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Khalilah Camacho-Ali Stood by Muhammad Ali Through Exile and Triumph

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President Marcos told Ali: "You have a beautiful wife." The champ replied, "No, Mr. President, your wife is more beautiful." When Khalilah saw footage of Ali and Porsche at the banquet, she was so livid that she — along with a "phalanx of Muslim bodyguards" — took the first available flight to Manila.

News accounts describe Khalilah flying into a rage after she stormed into the champ's hotel suite to confront him. She allegedly tore down drapes, smashed mirrors, and scratched Ali's face. She declined to describe in detail what happened behind those closed doors. "Oh, I'm saving that for my book," she says. "I just felt it was time to move on after that. I couldn't tolerate the foolishness I was going through. I had been utterly humiliated."

She filed for divorce on September 2, 1976, claiming desertion, adultery, and mental cruelty. A Chicago judge finalized the split 17 weeks later. Khalilah reportedly received $670,000 to be paid over five years, a home, and miscellaneous personal property. Ali also placed $1 million in a trust fund for their children. "The judge wanted to make him pay alimony for the rest of his life," Khalilah says. "I felt that was too much. I didn't want to depend on his alimony forever. I wanted us to move on. As long as the children were taken care of, that was more important."


One evening in 1982, 12-year-old Rasheda Ali settled into her seat beneath one of the massive, dazzling chandeliers inside Chicago's Drury Lane Theatre. Rasheda, her twin sister, and her other two siblings were in for a special treat. It was opening night of the four-week run of Neil Simon's Come Blow Your Horn, and the kids had front-row seats. An excited Rasheda squealed when she saw her mom strut onstage as Connie Dayton, the love interest of the play's main character, Buddy Baker, who was played by Demond Wilson (Lamont from TV's Sanford & Son). "It was such a magical experience," Rasheda, now 40, says of the performance. "To see my mom onstage was the most amazing thing. It was just so cool to see her succeed."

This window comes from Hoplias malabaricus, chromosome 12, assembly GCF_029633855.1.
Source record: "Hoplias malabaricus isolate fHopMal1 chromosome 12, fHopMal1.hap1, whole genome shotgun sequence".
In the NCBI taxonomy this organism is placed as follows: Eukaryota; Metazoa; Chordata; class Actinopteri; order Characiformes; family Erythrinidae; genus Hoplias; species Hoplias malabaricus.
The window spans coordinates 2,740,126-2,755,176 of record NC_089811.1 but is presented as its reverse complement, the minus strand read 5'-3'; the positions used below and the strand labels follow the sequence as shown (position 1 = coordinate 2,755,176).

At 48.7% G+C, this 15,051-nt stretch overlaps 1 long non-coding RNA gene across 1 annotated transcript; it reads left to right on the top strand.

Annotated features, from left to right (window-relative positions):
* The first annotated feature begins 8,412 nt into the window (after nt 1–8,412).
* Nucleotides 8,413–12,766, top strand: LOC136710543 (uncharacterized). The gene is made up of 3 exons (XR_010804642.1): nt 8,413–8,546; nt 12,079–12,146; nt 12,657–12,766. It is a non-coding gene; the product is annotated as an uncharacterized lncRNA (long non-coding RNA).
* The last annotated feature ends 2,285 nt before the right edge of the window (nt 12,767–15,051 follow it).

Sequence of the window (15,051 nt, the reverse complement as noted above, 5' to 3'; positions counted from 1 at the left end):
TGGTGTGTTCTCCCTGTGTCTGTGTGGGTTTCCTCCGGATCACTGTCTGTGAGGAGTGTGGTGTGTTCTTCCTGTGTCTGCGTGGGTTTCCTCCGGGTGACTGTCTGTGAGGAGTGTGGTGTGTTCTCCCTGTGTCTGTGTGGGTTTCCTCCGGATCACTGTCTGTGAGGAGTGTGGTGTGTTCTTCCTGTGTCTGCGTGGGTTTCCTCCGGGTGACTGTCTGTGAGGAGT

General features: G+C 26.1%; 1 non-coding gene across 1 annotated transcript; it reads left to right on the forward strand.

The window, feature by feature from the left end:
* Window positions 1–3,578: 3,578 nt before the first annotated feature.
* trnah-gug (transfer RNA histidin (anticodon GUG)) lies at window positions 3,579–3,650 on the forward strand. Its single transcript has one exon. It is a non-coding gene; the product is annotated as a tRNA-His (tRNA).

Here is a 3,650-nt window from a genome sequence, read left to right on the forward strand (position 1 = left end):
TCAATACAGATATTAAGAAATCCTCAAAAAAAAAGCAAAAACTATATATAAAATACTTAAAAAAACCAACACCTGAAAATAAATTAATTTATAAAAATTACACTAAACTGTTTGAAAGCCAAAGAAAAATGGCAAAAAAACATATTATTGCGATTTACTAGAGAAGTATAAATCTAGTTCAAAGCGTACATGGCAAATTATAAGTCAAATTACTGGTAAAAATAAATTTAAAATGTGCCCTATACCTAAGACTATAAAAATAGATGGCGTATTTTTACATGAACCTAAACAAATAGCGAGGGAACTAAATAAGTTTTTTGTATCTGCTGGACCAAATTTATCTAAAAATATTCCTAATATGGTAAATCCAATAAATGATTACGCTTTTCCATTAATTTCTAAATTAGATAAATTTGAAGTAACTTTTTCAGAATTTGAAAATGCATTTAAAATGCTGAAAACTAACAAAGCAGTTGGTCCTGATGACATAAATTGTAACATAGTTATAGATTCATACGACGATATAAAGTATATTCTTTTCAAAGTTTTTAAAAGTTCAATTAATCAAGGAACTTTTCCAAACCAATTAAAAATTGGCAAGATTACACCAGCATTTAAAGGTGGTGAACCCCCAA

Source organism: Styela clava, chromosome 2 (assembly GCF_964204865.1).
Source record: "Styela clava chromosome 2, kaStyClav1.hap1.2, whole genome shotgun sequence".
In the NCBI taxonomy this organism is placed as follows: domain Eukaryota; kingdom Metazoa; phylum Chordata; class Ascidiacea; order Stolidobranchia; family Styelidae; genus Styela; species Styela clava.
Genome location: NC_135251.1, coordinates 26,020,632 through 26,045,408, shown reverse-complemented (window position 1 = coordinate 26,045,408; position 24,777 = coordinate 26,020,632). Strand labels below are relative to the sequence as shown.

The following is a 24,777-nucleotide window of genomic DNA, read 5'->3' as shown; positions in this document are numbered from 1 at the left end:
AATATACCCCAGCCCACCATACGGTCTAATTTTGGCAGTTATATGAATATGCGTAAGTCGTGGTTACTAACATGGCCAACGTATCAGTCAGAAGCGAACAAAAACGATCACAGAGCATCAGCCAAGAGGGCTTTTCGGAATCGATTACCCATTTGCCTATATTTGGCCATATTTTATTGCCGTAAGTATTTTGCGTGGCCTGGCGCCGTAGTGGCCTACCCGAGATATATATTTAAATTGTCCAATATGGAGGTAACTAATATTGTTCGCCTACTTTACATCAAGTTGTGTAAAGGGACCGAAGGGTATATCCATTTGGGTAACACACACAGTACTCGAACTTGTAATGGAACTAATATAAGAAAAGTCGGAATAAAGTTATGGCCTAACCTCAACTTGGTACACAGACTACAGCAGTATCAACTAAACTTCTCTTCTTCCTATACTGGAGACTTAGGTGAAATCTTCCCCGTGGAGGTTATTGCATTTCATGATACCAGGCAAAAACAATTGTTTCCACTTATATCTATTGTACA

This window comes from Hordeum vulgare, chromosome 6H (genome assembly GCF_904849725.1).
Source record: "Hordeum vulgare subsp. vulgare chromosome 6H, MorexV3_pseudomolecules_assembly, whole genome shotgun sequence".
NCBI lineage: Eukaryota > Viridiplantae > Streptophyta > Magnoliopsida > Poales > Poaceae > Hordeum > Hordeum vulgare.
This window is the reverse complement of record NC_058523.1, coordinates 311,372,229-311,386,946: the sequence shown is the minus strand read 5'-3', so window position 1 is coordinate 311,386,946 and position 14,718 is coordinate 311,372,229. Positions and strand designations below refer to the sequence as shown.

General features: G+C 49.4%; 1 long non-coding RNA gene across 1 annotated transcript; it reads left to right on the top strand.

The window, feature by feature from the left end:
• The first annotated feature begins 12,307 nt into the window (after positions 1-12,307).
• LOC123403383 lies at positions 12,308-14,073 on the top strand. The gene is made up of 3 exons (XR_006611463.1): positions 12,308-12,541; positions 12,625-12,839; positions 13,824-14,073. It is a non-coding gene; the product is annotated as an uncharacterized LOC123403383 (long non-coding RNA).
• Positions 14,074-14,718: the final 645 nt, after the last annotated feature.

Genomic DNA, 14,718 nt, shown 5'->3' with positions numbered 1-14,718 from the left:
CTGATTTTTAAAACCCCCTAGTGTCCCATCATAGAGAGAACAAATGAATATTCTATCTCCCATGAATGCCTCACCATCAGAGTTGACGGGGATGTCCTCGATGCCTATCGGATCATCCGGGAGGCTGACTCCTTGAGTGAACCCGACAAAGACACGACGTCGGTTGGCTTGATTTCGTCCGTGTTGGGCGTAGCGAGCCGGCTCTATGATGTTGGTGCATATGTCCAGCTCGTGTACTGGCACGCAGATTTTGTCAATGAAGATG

After her parents divorced, Rasheda, her sisters, and her brother went to live with Khalilah's parents in a seven-bedroom mansion in a small Chicago suburb. Khalilah had purchased it after selling the home she owned with Ali in 1978. By then, the champ had relocated to Los Angeles and married Porsche. Khalilah left the kids behind and took off for L.A. to pursue an acting career. She says Ali's divorce payments covered her living expenses and allowed her to travel around the country for speaking engagements and leisure. Khalilah also had a side gig selling photographs and paintings of famous people she met, which she claims netted her $300,000 from 1978 to 1982, the time she spent trying to make it in Hollywood.

She didn't get far. Khalilah had a small role in The China Syndrome. She met and befriended the film's marquee actors, Jane Fonda and Michael Douglas, on the set of the Oscar-nominated film. She says she also made appearances on The Jacksons, a variety show featuring Michael Jackson and his siblings.

"Personally, I felt an emptiness," Rasheda says. "I wanted desperately to live with my parents, so it was frustrating for me. But whatever resentment, I didn't show it. She was going through some hardships too."

By the mid-'80s, Khalilah returned to Chicago, where she remarried and was divorced three times. Khalilah was also finding herself frequently in court. According to records in Chicago, she was a plaintiff or defendant in ten lawsuits between 1986 and 2007. Insurance companies, banks, and the Illinois Department of Revenue won judgments against her for more than $56,000, and she sold her mansion. She declined to speak in detail about her litigation. "I just leave that stuff alone," she says. "I just don't discuss it."

A warm breeze cuts through the parking lot of a white, two-story apartment building with faded aqua trim at 85th Street and Harding Avenue in Miami Beach. Khalilah sits on a tan leather recliner in the one-bedroom unit of her neighbor, Jose, a middle-aged Hispanic man with receding black hair. Every morning, Khalilah visits Jose for a cup of coffee before catching the bus for work. "Jose has become a dear friend," she says. "He loves to entertain me and my other neighbor, Geneva."

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Francisco Alvarado was born in Nicaragua and grew up in Miami, giving him unique insight into the Magic City and all its dark corners. An investigative reporter with a knack for uncovering corruption, Alvarado made his bones as a staff writer at Miami New Times and remains in dogged pursuit of the next juicy story.